A large Virginia turkey flock testing positive for antibodies to the H5N1 sub-type of avian influenza (AI) sent shudders down the Shenandoah Valley even though birds showed no signs of disease and indications were of previous exposure only to a low-pathogenic form of the virus.

Antibodies were identified in July 2007 during routine pre-slaughter testing of the 54,000 flock with birds showing no signs of illness prior to testing. The flock will be culled and composted on site instead of being slaughtered for market. United States federal and state policies dictate unequivocal eradication of H5 and H7 viruses because the low pathogenic form can mutate into a highly pathogenic form of AI during the course of an outbreak. This happened in 2004 in the Canadian province of British Columbia during an outbreak of H7N3.

There is a history of AI in turkey flocks in the US state of Virginia. A low pathogenic form of the H7N2 sub-type affected around 200 farms (mostly turkeys) in 2002 leading to the destruction of 4.7 million birds and costing the poultry industry US$130 million.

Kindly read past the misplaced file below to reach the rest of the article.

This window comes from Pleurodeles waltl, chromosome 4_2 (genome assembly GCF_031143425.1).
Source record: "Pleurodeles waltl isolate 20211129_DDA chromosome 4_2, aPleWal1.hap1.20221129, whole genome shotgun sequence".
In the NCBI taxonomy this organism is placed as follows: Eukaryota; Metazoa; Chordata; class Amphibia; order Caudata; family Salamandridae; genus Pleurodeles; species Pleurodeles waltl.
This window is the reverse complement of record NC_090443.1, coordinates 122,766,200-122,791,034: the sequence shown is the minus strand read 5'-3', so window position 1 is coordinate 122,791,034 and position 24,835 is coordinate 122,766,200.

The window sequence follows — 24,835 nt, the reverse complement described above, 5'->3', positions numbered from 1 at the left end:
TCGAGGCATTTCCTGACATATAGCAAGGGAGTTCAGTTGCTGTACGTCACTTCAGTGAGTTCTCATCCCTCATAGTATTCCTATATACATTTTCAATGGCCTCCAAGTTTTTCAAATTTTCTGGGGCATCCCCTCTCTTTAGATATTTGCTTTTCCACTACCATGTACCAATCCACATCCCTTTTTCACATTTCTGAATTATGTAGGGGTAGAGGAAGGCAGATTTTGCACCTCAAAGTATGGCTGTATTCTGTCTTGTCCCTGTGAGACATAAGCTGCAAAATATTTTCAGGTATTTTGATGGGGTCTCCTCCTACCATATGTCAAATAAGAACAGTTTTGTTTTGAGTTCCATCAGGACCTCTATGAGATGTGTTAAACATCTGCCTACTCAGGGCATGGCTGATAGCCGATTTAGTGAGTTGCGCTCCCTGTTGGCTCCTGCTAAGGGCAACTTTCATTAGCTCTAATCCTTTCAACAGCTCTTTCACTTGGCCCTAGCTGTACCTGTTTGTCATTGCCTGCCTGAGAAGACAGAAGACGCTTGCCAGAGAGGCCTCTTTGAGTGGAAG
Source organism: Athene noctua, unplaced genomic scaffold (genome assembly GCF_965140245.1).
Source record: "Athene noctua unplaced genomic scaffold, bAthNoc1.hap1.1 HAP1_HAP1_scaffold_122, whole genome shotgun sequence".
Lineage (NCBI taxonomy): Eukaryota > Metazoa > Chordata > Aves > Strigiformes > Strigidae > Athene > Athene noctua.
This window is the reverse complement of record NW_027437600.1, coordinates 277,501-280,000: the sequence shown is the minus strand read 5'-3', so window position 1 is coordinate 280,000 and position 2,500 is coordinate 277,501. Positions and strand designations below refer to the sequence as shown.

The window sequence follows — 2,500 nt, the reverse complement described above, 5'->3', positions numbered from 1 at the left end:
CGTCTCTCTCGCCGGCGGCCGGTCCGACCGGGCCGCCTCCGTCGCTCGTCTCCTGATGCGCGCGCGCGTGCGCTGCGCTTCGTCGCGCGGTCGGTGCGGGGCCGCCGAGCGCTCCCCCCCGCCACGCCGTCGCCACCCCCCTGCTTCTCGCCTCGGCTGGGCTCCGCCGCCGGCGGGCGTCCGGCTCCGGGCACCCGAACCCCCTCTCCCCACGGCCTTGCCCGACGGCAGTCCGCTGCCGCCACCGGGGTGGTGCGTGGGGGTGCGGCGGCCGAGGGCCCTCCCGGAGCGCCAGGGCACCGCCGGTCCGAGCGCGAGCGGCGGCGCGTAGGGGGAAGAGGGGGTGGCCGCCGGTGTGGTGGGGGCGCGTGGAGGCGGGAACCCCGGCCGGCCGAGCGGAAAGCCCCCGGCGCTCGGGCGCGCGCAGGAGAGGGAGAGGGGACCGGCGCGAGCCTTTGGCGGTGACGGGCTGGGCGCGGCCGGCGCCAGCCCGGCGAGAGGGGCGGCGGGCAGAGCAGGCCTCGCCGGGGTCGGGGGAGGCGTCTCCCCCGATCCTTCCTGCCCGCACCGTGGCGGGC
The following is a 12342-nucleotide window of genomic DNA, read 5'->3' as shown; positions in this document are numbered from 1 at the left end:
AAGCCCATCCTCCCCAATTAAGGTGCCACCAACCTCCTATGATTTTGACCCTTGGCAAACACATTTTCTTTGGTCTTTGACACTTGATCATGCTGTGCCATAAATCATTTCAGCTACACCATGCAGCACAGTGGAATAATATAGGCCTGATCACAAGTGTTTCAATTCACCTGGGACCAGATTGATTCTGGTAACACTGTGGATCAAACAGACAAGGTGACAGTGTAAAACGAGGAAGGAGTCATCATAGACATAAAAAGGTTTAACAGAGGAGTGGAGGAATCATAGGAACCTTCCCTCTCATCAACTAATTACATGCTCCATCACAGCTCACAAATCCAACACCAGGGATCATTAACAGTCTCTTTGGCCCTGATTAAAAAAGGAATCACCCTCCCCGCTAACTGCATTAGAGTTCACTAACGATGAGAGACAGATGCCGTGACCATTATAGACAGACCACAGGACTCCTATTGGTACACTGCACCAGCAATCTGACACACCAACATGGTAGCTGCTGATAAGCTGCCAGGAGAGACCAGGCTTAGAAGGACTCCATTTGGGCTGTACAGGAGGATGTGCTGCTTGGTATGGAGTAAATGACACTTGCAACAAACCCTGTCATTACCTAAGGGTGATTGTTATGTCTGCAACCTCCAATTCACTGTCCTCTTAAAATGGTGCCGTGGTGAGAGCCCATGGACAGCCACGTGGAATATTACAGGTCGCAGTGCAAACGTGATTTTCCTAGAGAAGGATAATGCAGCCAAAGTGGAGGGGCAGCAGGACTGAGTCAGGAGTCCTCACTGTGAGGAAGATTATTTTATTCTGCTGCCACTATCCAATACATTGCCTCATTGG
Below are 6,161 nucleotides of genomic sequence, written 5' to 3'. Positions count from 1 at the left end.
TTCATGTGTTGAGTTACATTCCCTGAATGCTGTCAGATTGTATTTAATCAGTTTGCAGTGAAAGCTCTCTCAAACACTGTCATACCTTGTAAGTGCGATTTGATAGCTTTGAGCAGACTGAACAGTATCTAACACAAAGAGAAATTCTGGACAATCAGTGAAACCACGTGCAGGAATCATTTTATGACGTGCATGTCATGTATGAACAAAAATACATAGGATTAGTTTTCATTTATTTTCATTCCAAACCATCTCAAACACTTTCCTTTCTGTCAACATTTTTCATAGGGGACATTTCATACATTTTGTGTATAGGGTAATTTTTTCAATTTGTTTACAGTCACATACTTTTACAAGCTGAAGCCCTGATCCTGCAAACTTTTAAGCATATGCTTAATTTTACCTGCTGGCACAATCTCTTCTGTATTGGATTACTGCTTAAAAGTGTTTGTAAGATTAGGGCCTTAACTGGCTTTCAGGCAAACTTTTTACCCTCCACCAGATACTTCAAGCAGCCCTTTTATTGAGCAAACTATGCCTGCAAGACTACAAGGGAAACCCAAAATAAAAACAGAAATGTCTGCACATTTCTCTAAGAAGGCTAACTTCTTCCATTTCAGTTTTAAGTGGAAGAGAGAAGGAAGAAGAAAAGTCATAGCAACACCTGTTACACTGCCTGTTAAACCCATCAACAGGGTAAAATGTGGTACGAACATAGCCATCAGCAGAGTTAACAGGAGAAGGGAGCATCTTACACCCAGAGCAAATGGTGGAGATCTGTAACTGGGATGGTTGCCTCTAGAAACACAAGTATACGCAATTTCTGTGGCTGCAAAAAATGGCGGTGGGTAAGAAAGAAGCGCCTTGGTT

Turkeys as targets for these potentially lethal H5 and H7 AI viruses comes as no surprise. Recent (2006-2007) outbreaks across Europe in France, the United Kingdom and most recently the Czech Republic have featured turkeys. Turkeys are one of the first types of poultry to succumb to AI.


During the French outbreak of H5N1 HPAI (highly pathogenic avian influenza) in February 2006, the national reference laboratory for AI in Italy told New Scientist magazine in London, “You can infect turkeys by stepping into relatively small amounts of contaminated bird faeces and tracking it into the barn.” Bales of straw contaminated by infected wild waterfowl and brought inside for bedding were considered the most likely source of H5N1 that ‘wiped out’ 11,000 turkeys on a farm in the Ain region of south-east France.

Appearance of H5N1 in US poultry flocks should come as no surprise either. In 2006, USDA expanded its AI testing programme for wild birds beyond Alaska. Subsequently, wild waterfowl such as green-winged teal found in Delaware and mallard ducks in Illinois and Michigan have tested positive or were presumed positive for the mild North American strain of H5N1.

The USDA fact sheet on low-pathogenic H5N1 shows the virus was detected in otherwise healthy wild birds as long ago as 1975. Antibodies to the same low pathogenic North American H5N1 strain were also found in samples of turkeys in Michigan back in 2002 but the virus could not be isolated.